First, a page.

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Neurology. 2008 Jul 8;71(2):93-100. doi: 10.1212/01.wnl.0000314832.24682.c6. Epub 2008 May 28.

CNS aquaporin-4 autoimmunity in children.

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  • 1Departments of Neurology and Laboratory Medicine and Pathology, Mayo Clinic College of Medicine, Rochester, MN 55905, USA.

Abstract

BACKGROUND:

In adult patients, autoantibodies targeting the water channel aquaporin-4 (AQP4) are a biomarker for a spectrum of CNS inflammatory demyelinating disorders with predilection for optic nerves and spinal cord (neuromyelitis optica [NMO]). Here we describe the neurologic, serologic, and radiographic findings associated with CNS AQP4 autoimmunity in childhood.

METHODS:

A total of 88 consecutive seropositive children were identified through service evaluation for NMO-IgG. Sera of 75 were tested for coexisting autoantibodies. Clinical information was available for 58.

RESULTS:

Forty-two patients (73%) were non-Caucasian, and 20 (34%) had African ethnicity. Median age at symptom onset was 12 years (range 4-18). Fifty-seven (98%) had attacks of either optic neuritis (n = 48; 83%) or transverse myelitis (n = 45; 78%), or both. Twenty-six (45%) had episodic cerebral symptoms (encephalopathy, ophthalmoparesis, ataxia, seizures, intractable vomiting, or hiccups). Thirty-eight (68%) had brain MRI abnormalities, predominantly involving periventricular areas (in descending order of frequency): the medulla, supratentorial and infratentorial white matter, midbrain, cerebellum, thalamus, and hypothalamus. Additional autoantibodies were detected in 57 of 75 patients (76%), and 16 of 38 (42%) had a coexisting autoimmune disorder recorded (systemic lupus erythematosus, Sjögren syndrome, juvenile rheumatoid arthritis, Graves disease). Attacks were recurrent in 54 patients (93%; median follow-up, 12 months). Forty-three of 48 patients (90%) had residual disability: 26 (54%) visual impairment and 21 (44%) motor deficits (median Expanded Disability Status Scale 4.0 at 12 months).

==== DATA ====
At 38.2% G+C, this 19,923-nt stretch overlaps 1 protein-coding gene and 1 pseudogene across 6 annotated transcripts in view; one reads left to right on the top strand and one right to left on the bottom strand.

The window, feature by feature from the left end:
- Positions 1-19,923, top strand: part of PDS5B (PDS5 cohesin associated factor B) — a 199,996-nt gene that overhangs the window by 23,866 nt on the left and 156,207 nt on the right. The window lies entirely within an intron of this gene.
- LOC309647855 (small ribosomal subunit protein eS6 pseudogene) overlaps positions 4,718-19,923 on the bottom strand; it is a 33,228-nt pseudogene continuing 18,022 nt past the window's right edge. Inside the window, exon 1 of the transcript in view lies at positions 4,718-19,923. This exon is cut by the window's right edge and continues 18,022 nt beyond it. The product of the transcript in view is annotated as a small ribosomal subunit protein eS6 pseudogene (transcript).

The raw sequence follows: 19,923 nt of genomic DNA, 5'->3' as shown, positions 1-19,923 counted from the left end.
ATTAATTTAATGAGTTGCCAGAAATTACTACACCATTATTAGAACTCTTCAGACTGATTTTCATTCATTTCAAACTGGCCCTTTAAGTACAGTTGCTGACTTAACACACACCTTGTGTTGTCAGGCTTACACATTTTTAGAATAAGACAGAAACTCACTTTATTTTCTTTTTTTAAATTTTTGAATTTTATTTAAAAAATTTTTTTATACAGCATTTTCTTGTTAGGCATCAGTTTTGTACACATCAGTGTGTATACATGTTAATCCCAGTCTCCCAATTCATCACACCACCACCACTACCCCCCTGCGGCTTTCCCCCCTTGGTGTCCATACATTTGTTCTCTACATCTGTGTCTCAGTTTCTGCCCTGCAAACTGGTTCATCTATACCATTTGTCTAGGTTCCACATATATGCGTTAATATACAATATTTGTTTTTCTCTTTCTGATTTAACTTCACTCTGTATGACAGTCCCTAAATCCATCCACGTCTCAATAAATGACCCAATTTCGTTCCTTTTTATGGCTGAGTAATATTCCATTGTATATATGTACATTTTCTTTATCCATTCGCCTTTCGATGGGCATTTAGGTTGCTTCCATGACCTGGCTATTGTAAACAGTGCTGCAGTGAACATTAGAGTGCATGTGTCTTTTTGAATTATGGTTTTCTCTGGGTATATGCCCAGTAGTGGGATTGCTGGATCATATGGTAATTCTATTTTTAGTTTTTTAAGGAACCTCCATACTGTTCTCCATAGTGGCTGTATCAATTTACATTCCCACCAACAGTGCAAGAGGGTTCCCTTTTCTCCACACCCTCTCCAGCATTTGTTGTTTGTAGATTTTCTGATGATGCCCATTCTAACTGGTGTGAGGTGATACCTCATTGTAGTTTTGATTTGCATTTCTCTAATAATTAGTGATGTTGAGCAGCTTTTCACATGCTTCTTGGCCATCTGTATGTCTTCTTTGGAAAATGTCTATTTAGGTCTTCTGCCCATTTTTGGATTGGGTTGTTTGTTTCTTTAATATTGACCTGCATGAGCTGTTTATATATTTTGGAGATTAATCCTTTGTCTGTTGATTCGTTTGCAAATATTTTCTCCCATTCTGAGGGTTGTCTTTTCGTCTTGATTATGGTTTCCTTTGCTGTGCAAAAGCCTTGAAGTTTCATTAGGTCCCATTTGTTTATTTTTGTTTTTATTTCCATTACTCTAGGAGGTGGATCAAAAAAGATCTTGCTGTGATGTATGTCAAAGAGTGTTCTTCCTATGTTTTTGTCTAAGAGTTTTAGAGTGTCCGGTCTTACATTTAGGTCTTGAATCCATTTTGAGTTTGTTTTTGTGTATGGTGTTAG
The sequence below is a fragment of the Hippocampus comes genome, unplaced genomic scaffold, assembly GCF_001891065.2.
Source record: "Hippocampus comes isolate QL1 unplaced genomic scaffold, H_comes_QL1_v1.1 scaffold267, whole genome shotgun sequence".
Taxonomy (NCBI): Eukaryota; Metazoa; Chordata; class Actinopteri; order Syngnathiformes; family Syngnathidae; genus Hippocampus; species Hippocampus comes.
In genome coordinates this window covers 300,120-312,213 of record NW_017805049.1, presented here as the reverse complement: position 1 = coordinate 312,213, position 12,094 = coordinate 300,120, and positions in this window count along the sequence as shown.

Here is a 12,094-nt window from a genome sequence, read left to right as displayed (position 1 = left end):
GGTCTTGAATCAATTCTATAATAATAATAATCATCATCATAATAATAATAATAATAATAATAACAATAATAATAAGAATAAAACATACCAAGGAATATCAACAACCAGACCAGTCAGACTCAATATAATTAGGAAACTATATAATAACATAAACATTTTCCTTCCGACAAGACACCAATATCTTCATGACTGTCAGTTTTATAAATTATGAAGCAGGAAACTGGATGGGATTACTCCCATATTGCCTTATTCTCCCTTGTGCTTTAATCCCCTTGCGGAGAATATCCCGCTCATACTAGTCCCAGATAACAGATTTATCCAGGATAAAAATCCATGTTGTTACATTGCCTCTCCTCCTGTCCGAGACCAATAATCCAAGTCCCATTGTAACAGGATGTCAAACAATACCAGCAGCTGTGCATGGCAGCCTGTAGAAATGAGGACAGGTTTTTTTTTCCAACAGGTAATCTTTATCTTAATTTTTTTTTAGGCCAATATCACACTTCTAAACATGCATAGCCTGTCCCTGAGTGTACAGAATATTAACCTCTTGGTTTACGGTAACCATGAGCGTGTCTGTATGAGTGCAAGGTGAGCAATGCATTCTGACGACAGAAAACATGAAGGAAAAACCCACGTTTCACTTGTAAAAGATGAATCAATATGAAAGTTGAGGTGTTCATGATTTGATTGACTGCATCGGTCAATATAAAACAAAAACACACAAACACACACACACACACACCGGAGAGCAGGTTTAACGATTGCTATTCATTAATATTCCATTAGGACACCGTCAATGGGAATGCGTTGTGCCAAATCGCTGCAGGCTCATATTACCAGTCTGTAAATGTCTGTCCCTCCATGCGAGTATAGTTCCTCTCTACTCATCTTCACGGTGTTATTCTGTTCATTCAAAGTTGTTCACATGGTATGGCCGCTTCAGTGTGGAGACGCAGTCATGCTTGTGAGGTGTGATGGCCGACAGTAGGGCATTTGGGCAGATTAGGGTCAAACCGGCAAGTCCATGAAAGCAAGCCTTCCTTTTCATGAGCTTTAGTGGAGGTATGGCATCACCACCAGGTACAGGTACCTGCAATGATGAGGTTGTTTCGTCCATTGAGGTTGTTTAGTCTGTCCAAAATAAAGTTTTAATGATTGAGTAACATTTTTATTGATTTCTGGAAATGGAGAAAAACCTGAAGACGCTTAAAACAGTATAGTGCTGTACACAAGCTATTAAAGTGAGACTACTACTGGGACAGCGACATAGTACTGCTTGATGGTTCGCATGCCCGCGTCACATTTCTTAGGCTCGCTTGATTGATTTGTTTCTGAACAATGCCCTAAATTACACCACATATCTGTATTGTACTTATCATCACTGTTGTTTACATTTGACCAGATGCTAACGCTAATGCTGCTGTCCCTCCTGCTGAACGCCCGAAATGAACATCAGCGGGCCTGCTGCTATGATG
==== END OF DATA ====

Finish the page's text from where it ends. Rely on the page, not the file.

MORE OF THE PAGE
CONCLUSIONS:

Aquaporin-4 autoimmunity is a distinctive recurrent and widespread inflammatory CNS disease in children.

[PubMed - indexed for MEDLINE]
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